Articles Posted in Constitutional Law

by
In this appeal from an order entered on Defendant’s postconviction motion to vacate his conviction of first-degree murder and sentence of death and related convictions and sentences, the Supreme Court reversed the portion of the postconviction court’s order granting Defendant a new guilt phase but affirmed the portions of the postconviction court’s order granting Defendant a new penalty phase. The court held that the postconviction court (1) erred in granting relief on Defendant’s ineffective assistance of counsel claims regarding the voluntariness and reliability of Defendant’s written statement to the police detailing his involvement in the victim’s death and trial counsel’s guilt phase investigation; and (2) did not err in finding that trial counsel was ineffective for failing adequately to investigate and prepare for the penalty phase. As to Defendant’s cross-appeal, the Supreme Court held that the postconviction court (1) did not err to the extent that it denied four of Defendant’s postconviction claims; and (2) did not err in declining to conduct a cumulative error analysis. View "State v. Morrison" on Justia Law

by
The Supreme Court in this case struck certain unconstitutional language from the 2013 amendments to Fla. Stat. 766.106 and 766.1065, which authorized secret, ex parte interviews to the list of informal discovery devices to which a medical malpractice claimant seeking redress must consent, holding (1) the right to privacy in the Florida Constitution attaches during the life of a citizen and is not retroactively destroyed by death, and this constitutional protection shields irrelevant, protected medical history and other private information from the medical malpractice litigation process; (2) in the wrongful death context, standing in the position of the decedent, the administrator of the decedent’s estate has standing to assert the decedent’s privacy rights; and (3) the Legislature unconstitutionally conditioned a plaintiff’s right of access to courts for redress of injuries caused by medical malpractice, whether in the wrongful death or personal injury context, on the claimant’s waiver of the constitutional right to privacy. View "Weaver v. Myers" on Justia Law

by
The good-faith exception to the exclusionary rule did not apply to law enforcement officers’ warrantless search of Petitioner’s cell phone in this case. Petitioner was charged with one count of traveling to meet a minor to commit an unlawful sex act, one count of soliciting a minor to commit an unlawful sex act, and three counts of transmission of material harmful to a minor. At the time of Petitioner’s arrest, the arresting officers conducted a search incident to arrest and seized his cell phone. Petitioner filed a motion to suppress the evidence found on his cell phone, arguing that the warrantless search violated his Fourth Amendment rights. The trial court granted the motion to suppress, relying on the holding in Smallwood v. State (Smallwood II), 113 So. 3d 724 (Fla. 2013), that warrantless cell phone searches are unconstitutional. The First District Court of Appeal reversed, concluding that because the officers were relying in good faith on the holding in Smallwood v. State (Smallwood I), 61 So. 3d 448 (Fla. 1st DCA 2011), the good-faith exception to the exclusionary rule applied. The Supreme Court reversed, holding that, under Davis v. United States, 564 U.S. 229(2011), the good-faith exception did not apply in this case. View "Carpenter v. State" on Justia Law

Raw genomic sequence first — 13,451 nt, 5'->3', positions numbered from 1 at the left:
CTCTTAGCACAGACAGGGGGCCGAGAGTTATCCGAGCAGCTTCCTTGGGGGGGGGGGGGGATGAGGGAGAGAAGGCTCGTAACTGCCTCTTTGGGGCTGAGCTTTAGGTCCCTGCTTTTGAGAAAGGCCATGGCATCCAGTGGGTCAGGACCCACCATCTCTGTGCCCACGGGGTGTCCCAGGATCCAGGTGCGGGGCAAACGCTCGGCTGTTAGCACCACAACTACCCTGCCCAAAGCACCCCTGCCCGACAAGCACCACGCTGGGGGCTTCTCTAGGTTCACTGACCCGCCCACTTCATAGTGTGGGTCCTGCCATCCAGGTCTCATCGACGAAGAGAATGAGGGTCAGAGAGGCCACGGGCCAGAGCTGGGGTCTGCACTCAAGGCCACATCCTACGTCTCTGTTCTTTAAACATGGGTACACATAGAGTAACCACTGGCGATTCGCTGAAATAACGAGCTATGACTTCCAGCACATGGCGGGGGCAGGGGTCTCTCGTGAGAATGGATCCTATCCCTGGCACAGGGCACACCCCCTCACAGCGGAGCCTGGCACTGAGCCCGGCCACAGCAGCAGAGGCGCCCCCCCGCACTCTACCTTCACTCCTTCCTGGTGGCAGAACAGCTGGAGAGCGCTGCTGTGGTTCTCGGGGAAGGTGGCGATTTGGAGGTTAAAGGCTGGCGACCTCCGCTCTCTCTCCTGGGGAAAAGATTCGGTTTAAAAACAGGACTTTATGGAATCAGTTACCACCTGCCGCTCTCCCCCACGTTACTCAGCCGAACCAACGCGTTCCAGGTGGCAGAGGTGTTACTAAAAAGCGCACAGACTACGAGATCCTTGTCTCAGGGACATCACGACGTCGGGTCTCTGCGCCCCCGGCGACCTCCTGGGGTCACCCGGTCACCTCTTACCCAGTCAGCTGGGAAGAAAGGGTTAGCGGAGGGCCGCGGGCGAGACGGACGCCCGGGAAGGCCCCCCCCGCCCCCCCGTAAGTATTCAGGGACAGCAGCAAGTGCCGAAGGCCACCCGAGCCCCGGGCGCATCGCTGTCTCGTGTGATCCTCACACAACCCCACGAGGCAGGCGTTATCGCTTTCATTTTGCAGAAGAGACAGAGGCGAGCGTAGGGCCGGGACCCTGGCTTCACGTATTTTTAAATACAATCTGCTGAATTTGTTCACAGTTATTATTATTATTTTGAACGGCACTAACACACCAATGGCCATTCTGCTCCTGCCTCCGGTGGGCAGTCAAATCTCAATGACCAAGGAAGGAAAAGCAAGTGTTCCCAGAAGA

by
The Supreme Court affirmed the circuit court’s denial of Appellant’s third and fourth successive motions for postconviction relief filed pursuant to Fla. R. Crim. P. 3.851 and denied Appellant’s motions for stay of execution. The Supreme Court held (1) the circuit court properly denied Appellant’s challenge to the constitutionality of the lethal injection protocol; (2) the circuit court properly denied Appellant’s challenges to the power of the Governor to sign death warrants; (3) the circuit court properly found that Appellant’s claim that his sentence was disproportionate was procedurally barred; (4) the circuit court properly sustained the State’s objections to disclosure of certain records; and (5) the circuit court properly rejected Appellant’s various Hurst challenges. View "Hannon v. State" on Justia Law

by